That was reason enough for lineman Joshua Garnett and his counterparts to hoot and holler after two hours of physical play under the pristine Palo Alto morning sunshine.
It was the Cardinal's defense that had won a 10-play, short-yardage battle by the score of 8-2 on Thursday, but the offense struck back with a vengeance Saturday. Coaches set up a third-and-one situation four times. Ricky Seale and Barry Sanders sliced their way through the scrum to move the chains first. Then, Kelsey Young barreled his way to a big pick-up, bouncing off defenders on the way downfield. Lee Ward capped it off with an aerial bang, majestically launching his tank-like frame over the scrum and across the first-down marker.
Four conversions in a row. At long last, Stanford's offense had asserted itself against the big defensive bully that had become accustomed to controlling the flow.
"Since the beginning of the second session, the defense has dominated practice," David Shaw said. "They've been phenomenal. They were on fire Thursday, but the offense bounced back today.... Their energy was great."
So that's how push-up punishment came to be for the defense -- for players and coaches alike.
"But I didn't have to do push-ups," Shaw laughed after. "I'm technically the commissioner."
Sanders, Owusu, Hooper Impress
With Remound Wright sidelined for the second spring session due to a disciplinary issue, Sanders, Seale, and Young had extra opportunities to carry at running back. Seale took the initial first team snap. To the naked eye, Young's day could be considered the most promising. He consistently demonstrated a stubborn ability to stay upright on tough runs in between the tackles. Shaw also expressed satisfaction with Sanders' ability to turn a pair of would-be losses into positive runs.
Several underclassmen are developing into legitimate targets in Stanford's passing game. The Bootleg documented Eric Cotton's maturation during the first session of spring. His sophomore counterparts Austin Hooper and Greg Taboada are also now emerging as new intermediate passing threats. The trio of freshmen looks to have supplanted Stanford's old guard at the position, as former starter Charlie Hopkins took snaps with the second unit Saturday. (He caught a touchdown pass from Ryan Burns.)
Francis Owusu made the biggest splash in the aerial game. The sophomore wide receiver caught Stanford's other touchdown on a well-designed slot screen pass from Burns. He also made a pair of grabs in traffic and flashed impressive fluidity in racking up extra yards after the reception.
"[Francis] runs like his older brother," Shaw said. "But he's three inches taller and eight pounds heavier. Those are all young guys who we are looking to get more involved in the offense."
Chris Owusu clocked a 4.36 40-yard dash at the 2012 NFL Combine, the second-fastest time overall.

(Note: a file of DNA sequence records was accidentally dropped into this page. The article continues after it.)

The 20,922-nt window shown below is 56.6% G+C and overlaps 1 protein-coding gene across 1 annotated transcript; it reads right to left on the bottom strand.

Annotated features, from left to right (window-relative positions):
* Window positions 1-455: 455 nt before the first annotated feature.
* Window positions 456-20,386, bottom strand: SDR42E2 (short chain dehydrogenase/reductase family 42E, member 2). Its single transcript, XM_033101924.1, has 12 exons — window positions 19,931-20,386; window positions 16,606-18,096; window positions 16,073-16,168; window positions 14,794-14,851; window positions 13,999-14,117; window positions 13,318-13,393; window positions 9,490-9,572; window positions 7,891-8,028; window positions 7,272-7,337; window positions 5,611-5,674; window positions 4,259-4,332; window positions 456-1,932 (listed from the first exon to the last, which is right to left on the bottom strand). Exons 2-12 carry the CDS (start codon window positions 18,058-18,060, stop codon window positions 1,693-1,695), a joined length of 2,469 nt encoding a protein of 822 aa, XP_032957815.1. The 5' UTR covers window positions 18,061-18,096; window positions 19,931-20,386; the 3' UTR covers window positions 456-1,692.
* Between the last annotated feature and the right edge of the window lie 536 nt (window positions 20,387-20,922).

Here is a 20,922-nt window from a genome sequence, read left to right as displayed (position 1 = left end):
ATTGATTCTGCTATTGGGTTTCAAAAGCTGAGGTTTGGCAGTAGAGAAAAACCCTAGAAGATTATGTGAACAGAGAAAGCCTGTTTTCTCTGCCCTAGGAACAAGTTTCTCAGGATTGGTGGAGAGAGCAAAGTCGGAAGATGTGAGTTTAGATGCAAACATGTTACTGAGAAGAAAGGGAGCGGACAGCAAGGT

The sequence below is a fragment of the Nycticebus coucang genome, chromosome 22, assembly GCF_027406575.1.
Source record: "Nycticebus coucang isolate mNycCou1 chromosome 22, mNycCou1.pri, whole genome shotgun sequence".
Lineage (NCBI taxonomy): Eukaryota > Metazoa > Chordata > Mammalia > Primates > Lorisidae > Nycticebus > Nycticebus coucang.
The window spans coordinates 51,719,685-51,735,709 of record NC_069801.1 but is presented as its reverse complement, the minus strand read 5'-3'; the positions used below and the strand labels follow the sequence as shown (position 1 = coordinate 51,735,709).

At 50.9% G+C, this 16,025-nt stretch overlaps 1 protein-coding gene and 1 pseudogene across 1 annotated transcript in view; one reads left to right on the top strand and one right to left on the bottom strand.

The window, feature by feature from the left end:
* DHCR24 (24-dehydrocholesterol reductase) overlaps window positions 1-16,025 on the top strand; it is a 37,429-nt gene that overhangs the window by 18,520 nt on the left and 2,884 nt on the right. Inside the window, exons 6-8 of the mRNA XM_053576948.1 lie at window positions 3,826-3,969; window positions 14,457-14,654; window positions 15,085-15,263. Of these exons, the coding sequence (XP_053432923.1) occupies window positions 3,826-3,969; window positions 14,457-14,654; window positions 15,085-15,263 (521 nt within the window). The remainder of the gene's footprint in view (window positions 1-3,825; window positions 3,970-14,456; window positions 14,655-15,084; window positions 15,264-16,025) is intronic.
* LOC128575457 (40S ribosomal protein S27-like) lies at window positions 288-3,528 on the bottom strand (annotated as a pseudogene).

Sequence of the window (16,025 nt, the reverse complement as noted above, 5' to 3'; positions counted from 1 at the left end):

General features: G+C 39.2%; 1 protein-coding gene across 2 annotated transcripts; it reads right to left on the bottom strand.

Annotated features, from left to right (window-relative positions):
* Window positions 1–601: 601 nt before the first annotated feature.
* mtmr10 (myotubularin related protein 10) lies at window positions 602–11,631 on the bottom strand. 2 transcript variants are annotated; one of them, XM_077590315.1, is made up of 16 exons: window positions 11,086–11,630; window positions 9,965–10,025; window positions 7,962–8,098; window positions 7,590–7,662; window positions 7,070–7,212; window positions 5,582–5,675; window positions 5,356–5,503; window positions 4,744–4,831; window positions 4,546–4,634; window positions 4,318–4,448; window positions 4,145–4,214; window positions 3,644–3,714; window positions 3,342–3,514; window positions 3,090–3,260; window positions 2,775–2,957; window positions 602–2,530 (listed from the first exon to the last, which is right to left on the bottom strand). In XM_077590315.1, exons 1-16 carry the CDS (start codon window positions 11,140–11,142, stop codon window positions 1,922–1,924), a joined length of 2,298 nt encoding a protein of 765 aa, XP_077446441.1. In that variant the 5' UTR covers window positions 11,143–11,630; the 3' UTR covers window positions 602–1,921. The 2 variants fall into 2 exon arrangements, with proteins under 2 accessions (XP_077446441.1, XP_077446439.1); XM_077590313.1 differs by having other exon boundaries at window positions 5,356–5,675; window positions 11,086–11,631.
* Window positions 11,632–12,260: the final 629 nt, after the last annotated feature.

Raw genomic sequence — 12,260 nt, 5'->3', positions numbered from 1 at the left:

Bad News for Oser
Shaw revealed that sophomore offensive lineman Thomas Oser suffered a significant knee injury during the first session of spring practice. Oser, who was on crutches at practice, left in a golf cart. Shaw hopes that he'll "be back at some point next year."
Fellow lineman Brendon Austin is recovering from a much less serious knee injury. He's expected back at practice next week. Shaw said "he got rolled up" a few days ago.
Crower's Injury Gives Burns A Chance
Meanwhile, quarterback Evan Crower (deviated septum) was back in full uniform after not dressing for a practice earlier this week. He was not yet allowed to face a live defense, though.
"Evan will hopefully be back next week," Shaw said. "He's chomping at the bit. The extra reps have been great for Ryan Burns, though."
Burns, a six-foot-five, 219-pound sophomore, missed the first session of spring practice because of a disciplinary issue. During Saturday's open practice, he looked poised, accurate, and in control outside of an interception to walk-on linebacker Craig Jones. Burns is now working to corral Stanford's playbook, a challenge which has proven daunting over the past several days.
"He's made strides since the beginning of the week," Shaw said. "His first practice this week was absolutely horrendous. Today was functional, it was good. Next week, we expect him to take the rest of the steps, to the point he can be a serviceable quarterback mentally, between the ears."
Shaw noted that, physically, Burns "has all the tools." But he he stressed that mistake-free pre-throw execution is a Stanford prerequisite for the quarterback position.
"The biggest overall goal [for Burns] is to be efficient," he said. "You can't miss an audible, you can't miss a run check, you can't miss a read. Forget about knowing everything. We don't need him to know everything. We just need him to be efficient."
Early Special Teams Look
In an exclusive interview with The Bootleg Radio (embedded below), special teams coach Pete Alamar gave the first look at his 2014 unit. Barry Sanders, Dontonio Jordan, and Ty Montgomery are all expected to be in the punt return mix, while Alamar said that Montgomery has been reviewing plenty of kick return film while he's been sidelined with injury.
Keanu Nelson Transfers to BYU
Former reserve Stanford wide receiver Keanu Nelson will graduate with a degree in Science, Technology and Society this June. He has one more year of football eligibility remaining, which he plans to use at BYU next season. Nelson, a five-foot-11, 184-pound Tucson native, caught one pass and returned one punt for eight yards in his Cardinal career.
David Lombardi is the Stanford Insider for The Bootleg. Check him out at www.davidlombardisports.com and follow him on Twitter @DavidMLombardi.
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